There was this one dream – however – that I first experienced while going through that stage of my life, and that dream revisits my unconscious mind at least a couple of times a year. In Monday’s post, I mentioned this particular dream and pointed out that I’ve had it three times in this past week. I’ll get back to this again in a minute.
As of today, I’m back to dreaming again like I used to when I was a kid. When I’m not actually dreaming, I’m dream-thinking; I reach some rather wonderful conclusions about things and come up with some fantastic ideas while I slumber; and I can once again control the majority of these thoughts and dreams… at least to some degree.
This is how I do a lot of the preliminary work on my book and/or other writing projects; I lie down and start thinking about the scene(s) I want to write the following day, and basically create mental-movies that will keep me entertained throughout the night. Once I’m really asleep, these mental-movies often take on a life of their own and begin almost writing themselves, but if I find myself getting too far off track from what I want, I can (almost always) redirect them. Often I don’t because sometimes my unconscious mind is more creative than my conscious one, and sometimes I just like to see where the unknown path might lead me.
I can’t always control my sleep journeys, and I really wouldn’t want to; I love the randomosity of my mind and treasure the spontaneous dreams that it creates; but I find that when dreams take a nastier turn that I don’t care for, I can quite often swing them back around to something more pleasant. This trick does not work with a few of the recurring nightmares I have. I have no idea why that is, but I do find it somewhat fascinating.
I should also point out that I know where at least two of these recurring nightmares come from; for example, the apocalypse themed dreams stem from something I overheard as a kid that I’ve apparently never entirely worked all the way through; and I assume that the others have similar origins. I imagine that – in time – I’ll eventually get to the route source of all my chronic dreams, and so I choose to enjoy the enigmas while they last. There is that one nightmare though (the one I mentioned previously), that bothers me at least as much as it intrigues me.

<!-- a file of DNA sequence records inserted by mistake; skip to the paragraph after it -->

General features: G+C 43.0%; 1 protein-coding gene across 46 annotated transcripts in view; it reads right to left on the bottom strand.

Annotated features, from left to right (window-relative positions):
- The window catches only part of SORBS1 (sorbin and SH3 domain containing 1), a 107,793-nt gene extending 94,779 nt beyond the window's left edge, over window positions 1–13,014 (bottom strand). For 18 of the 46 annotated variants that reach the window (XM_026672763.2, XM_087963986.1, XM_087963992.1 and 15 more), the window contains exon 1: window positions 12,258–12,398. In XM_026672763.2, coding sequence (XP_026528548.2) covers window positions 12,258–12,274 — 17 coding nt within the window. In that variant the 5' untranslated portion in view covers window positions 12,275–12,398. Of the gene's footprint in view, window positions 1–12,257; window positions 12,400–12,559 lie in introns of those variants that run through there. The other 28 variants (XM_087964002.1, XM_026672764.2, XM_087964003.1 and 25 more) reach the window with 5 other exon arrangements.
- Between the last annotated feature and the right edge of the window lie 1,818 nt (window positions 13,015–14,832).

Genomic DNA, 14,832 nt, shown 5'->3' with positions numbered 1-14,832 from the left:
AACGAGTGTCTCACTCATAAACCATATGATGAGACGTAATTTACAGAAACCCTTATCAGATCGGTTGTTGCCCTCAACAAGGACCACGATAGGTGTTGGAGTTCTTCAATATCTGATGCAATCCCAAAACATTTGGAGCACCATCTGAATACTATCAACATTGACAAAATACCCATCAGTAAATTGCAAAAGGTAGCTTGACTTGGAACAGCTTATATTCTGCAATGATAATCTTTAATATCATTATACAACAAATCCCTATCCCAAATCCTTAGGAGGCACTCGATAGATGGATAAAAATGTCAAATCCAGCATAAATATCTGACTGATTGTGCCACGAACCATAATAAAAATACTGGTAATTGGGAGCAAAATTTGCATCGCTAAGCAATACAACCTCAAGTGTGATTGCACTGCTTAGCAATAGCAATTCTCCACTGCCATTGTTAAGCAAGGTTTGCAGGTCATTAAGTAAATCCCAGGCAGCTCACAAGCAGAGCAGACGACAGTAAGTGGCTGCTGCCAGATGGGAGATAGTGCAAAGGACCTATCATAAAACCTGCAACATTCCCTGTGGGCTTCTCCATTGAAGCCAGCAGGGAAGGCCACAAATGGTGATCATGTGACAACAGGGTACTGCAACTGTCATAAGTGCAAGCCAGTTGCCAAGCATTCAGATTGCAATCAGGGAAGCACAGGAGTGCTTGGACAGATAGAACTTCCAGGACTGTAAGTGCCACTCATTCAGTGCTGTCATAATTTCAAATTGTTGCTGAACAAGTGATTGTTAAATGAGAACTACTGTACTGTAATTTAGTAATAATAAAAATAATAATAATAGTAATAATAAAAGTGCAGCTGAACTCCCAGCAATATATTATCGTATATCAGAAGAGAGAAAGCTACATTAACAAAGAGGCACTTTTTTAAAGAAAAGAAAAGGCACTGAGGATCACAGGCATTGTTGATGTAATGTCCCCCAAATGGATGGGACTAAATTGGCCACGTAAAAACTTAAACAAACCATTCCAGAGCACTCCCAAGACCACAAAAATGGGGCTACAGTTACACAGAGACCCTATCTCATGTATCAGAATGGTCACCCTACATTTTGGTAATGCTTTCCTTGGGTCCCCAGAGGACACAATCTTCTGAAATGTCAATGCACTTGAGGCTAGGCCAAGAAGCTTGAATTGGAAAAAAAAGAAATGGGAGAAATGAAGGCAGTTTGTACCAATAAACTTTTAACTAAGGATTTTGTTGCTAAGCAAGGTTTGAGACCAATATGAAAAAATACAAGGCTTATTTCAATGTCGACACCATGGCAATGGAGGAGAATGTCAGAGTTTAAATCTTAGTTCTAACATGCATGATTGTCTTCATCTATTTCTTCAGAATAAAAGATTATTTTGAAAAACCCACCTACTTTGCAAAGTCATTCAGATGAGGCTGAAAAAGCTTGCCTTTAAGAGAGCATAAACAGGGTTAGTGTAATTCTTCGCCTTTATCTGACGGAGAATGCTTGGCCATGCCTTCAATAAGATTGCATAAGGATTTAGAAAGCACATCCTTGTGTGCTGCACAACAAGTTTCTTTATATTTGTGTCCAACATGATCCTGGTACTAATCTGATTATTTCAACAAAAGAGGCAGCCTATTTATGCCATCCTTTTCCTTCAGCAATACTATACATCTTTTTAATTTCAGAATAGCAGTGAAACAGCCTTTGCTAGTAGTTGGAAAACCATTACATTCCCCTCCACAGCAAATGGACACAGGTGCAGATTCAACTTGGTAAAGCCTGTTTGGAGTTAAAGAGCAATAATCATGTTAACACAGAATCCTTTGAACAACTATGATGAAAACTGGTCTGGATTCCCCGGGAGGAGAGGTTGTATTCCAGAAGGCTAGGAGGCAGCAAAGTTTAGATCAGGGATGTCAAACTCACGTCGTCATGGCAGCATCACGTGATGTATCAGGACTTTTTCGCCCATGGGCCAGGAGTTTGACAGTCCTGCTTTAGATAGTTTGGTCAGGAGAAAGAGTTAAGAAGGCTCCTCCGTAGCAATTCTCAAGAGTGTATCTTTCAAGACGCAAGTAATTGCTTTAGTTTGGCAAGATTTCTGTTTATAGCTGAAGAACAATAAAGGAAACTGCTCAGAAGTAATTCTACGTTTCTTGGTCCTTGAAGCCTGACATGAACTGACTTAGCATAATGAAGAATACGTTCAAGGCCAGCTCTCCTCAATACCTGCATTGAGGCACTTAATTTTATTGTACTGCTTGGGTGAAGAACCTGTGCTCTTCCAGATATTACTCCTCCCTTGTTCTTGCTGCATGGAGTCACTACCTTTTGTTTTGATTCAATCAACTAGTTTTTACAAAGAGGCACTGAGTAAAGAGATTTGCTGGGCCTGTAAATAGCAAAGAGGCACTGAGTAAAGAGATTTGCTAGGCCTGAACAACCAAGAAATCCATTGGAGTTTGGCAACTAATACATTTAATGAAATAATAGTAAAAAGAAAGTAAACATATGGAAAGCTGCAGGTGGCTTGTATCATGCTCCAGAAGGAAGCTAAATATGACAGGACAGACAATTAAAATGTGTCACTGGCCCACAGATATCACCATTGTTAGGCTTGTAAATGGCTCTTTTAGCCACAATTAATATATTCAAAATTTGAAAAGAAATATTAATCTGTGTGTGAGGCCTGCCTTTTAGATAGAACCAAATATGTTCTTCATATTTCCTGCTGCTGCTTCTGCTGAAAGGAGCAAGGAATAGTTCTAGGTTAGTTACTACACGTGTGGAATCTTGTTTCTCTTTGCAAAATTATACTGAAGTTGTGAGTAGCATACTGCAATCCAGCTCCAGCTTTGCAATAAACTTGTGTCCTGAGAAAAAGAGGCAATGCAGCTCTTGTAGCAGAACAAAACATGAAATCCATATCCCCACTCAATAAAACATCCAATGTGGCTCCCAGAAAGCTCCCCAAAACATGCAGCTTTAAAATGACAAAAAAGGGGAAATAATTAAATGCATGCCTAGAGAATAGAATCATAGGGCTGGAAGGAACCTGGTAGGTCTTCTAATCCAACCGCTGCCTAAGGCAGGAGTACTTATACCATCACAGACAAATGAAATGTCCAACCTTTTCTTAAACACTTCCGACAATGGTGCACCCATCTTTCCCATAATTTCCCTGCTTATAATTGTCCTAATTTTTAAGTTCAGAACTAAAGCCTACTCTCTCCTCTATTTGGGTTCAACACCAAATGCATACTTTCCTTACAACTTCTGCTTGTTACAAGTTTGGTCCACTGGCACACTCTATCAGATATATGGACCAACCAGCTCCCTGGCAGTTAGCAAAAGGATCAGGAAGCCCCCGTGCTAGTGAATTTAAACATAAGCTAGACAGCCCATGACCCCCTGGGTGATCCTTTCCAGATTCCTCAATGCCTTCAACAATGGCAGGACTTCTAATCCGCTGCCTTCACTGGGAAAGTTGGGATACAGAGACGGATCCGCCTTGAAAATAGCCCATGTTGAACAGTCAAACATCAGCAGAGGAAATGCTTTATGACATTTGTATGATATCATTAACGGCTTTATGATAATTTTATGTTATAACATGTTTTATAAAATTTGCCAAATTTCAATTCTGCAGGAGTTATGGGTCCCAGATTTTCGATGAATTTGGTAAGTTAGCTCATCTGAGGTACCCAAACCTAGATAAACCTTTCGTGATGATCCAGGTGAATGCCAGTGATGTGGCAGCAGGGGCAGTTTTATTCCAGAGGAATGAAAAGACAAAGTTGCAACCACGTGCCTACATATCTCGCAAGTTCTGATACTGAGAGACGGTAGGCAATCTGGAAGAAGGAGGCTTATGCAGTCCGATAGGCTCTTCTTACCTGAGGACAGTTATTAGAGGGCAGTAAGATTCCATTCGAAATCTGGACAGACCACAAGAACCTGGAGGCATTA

While the dream is not always exactly the same, the key aspects never change, and I am consistently terrified while in that place. Let me do my best to break down the basic elements of this nightmare for you;
There is a little yellow house – charming enough from the outside – with white trim and a red door. The windows are always dark, but there are Christmas lights on the deck that are almost always ablaze. There’s snow on the ground; not a lot, but enough to cover the grass of the yard; and big, lazy flakes are falling from the sky.
At the head of the walkway leading from the street, there are two giant, decretive candy canes; both wrapped with huge red bows. The street in either direction is bare; not a car in sight; and the entire neighbourhood seems to be asleep. The night is tomb silent but for this strange tinkling, metallic sound that I hear every now and then. The noise could well be jingle bells – not all that threatening – but for some reason the sound always serves to amplify my terror.
I have only been inside this house once, way back when I first started having the dreams. Sometimes I’m trying to find a way in, and other times (more often) I’m just trying to get away from the house, but no matter how hard I try to leave; no matter where I go or what I do; I always end up standing back between those two candy canes, staring at that red door.
The one and only time I’ve been inside, it was like something out of The Texas Chainsaw Massacre. The main floor was normal enough, but the basement was this dirty, horrible place with wood paneled walls and a dirt floor, and there were all these work benches littered with rusted tools and knives and whatnot. There were chains and various other implements of terror strung from hooks in the walls; implements of terror to me while in the dream, but nothing so far removed from a typical work shed in backyards of half the houses in North America I’m sure.
I never saw another person in this house, but I had – still have – the terrible sensation that small children met awful fates in that place, and now I always wake from the dream in a panic to check on my girls.
The first time I ever visited that house in my sleep, I was still coo-coo for Cocoa Puffs and I couldn’t separate the illusion from reality. It just so happened to be near Christmas then, and (because of the coincidence-like occurrences of the time) I thought the dream was some sort of vision. I searched all over town for that house that year, but never found it.
While I’m presently acquainted with sanity, I still wake up feeling (at least for a time) that the dream is somehow more than a dream, and I think this is why it scares me so very much; it’s deeply connected to a time when I was not associated with reason, and part of me will always fear a return to that time.